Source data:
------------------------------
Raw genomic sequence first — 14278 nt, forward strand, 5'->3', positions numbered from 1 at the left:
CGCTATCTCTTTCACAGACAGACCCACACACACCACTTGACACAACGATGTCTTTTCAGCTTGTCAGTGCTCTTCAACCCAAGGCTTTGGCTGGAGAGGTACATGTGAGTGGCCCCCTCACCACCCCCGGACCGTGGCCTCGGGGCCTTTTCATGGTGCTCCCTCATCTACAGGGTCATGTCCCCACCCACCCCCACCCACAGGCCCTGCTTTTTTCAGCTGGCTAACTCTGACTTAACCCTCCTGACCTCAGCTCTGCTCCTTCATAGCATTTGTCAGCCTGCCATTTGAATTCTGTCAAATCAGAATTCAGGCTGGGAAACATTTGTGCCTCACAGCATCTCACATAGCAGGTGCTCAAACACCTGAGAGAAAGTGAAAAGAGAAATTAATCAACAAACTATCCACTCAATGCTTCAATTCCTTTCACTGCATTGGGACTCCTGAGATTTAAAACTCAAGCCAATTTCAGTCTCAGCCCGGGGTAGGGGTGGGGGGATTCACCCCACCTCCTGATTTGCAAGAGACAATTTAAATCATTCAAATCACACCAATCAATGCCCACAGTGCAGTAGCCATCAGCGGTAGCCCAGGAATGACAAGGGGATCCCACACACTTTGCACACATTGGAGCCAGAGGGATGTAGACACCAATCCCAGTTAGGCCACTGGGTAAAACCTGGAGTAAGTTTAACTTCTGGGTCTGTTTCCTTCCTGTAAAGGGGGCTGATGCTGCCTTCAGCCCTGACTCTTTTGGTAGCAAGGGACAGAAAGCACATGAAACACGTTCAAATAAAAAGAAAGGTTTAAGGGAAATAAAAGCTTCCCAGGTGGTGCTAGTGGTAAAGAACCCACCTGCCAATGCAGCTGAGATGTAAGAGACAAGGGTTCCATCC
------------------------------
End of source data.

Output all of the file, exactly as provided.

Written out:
Raw genomic sequence first — 14278 nt, forward strand, 5'->3', positions numbered from 1 at the left:
CGCTATCTCTTTCACAGACAGACCCACACACACCACTTGACACAACGATGTCTTTTCAGCTTGTCAGTGCTCTTCAACCCAAGGCTTTGGCTGGAGAGGTACATGTGAGTGGCCCCCTCACCACCCCCGGACCGTGGCCTCGGGGCCTTTTCATGGTGCTCCCTCATCTACAGGGTCATGTCCCCACCCACCCCCACCCACAGGCCCTGCTTTTTTCAGCTGGCTAACTCTGACTTAACCCTCCTGACCTCAGCTCTGCTCCTTCATAGCATTTGTCAGCCTGCCATTTGAATTCTGTCAAATCAGAATTCAGGCTGGGAAACATTTGTGCCTCACAGCATCTCACATAGCAGGTGCTCAAACACCTGAGAGAAAGTGAAAAGAGAAATTAATCAACAAACTATCCACTCAATGCTTCAATTCCTTTCACTGCATTGGGACTCCTGAGATTTAAAACTCAAGCCAATTTCAGTCTCAGCCCGGGGTAGGGGTGGGGGGATTCACCCCACCTCCTGATTTGCAAGAGACAATTTAAATCATTCAAATCACACCAATCAATGCCCACAGTGCAGTAGCCATCAGCGGTAGCCCAGGAATGACAAGGGGATCCCACACACTTTGCACACATTGGAGCCAGAGGGATGTAGACACCAATCCCAGTTAGGCCACTGGGTAAAACCTGGAGTAAGTTTAACTTCTGGGTCTGTTTCCTTCCTGTAAAGGGGGCTGATGCTGCCTTCAGCCCTGACTCTTTTGGTAGCAAGGGACAGAAAGCACATGAAACACGTTCAAATAAAAAGAAAGGTTTAAGGGAAATAAAAGCTTCCCAGGTGGTGCTAGTGGTAAAGAACCCACCTGCCAATGCAGCTGAGATGTAAGAGACAAGGGTTCCATCC